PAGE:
I did a root grafting experiment (for an upcoming blog), and have a resultant small persimmon tree to give away. The rootstock is seedling American persimmon, and the scion, which will be the fruiting part of the tree, is a non-astringent Fuyu with fruits about three inches across, which has been reliable in my yard.
Basically, the experiment was on how to create usable rootstock when you can't find any to buy. I took three sections of persimmon root, and used those as the stocks. I directly grafted on twigs. One died, one "took", and the one that took plus another one put up adventitious shoots directly from the root. From the good one, I assume you would rub off the adventitious shoots but you could plant the other one and graft onto the shoots when they get big enough.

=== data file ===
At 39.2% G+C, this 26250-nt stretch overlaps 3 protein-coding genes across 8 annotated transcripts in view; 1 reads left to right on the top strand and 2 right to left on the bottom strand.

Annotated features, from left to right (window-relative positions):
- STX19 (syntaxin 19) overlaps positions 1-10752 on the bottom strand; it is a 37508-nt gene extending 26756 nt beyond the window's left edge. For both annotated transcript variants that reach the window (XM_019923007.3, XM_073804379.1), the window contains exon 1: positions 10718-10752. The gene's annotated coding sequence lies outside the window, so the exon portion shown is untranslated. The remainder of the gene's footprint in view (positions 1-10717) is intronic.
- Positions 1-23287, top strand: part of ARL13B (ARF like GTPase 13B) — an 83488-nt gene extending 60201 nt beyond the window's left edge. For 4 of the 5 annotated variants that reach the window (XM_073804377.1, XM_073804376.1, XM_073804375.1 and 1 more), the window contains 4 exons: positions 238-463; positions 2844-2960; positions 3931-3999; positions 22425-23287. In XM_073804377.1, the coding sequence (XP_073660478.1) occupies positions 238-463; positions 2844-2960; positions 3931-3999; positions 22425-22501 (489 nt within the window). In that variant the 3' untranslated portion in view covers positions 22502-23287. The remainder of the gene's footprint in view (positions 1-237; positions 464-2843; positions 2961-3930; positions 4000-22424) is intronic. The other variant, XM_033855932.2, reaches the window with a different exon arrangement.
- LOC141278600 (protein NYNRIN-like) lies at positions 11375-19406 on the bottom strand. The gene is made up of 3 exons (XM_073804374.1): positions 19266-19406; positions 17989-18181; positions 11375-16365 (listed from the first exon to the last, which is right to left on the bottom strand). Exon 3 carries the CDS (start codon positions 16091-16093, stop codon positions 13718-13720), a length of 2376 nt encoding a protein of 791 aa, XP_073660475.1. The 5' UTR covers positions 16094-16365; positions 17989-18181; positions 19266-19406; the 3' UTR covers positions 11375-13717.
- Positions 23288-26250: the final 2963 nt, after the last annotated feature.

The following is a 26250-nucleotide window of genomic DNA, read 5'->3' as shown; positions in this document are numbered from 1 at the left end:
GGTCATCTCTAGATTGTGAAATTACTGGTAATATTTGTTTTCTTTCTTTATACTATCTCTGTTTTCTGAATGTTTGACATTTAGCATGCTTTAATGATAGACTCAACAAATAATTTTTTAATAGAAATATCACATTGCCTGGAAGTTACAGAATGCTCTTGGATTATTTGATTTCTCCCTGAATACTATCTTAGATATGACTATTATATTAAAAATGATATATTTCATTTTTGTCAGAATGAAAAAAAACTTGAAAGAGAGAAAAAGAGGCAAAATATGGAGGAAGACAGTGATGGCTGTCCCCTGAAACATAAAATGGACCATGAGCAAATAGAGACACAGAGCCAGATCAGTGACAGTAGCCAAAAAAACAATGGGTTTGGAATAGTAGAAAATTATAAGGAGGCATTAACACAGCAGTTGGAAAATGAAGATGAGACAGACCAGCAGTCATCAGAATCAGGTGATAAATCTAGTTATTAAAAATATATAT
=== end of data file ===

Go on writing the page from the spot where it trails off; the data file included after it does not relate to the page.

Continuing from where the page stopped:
One thing people don't seem to realize when starting small persimmon trees is they are native to places, like eastern North America, where it rains all summer. So, you have to water them like crazy the first couple years. When they get bigger, they develop a dense shade that keeps down completing grass, plus they sink a deep root system. To get any satisfaction out of this thing, you should be committed planting it in the ground, no grass or weeds, and watering it well all summer the first few years. Please don't even think about growing it in a pot. I may as well chop it up with a hoe right now and save us both the trouble.
If interested, write me directly by email <firstname.lastname@example.org>. I would prefer you take the whole experimental setup (see photos), because I have all the information from it I need. I can put it out on my front porch for you, no contact needed.
Thanks for doing this Rick. You are very generous. I probably have too many American persimmons, as they are one of my favorite fruits. I appreciate what you do for the community.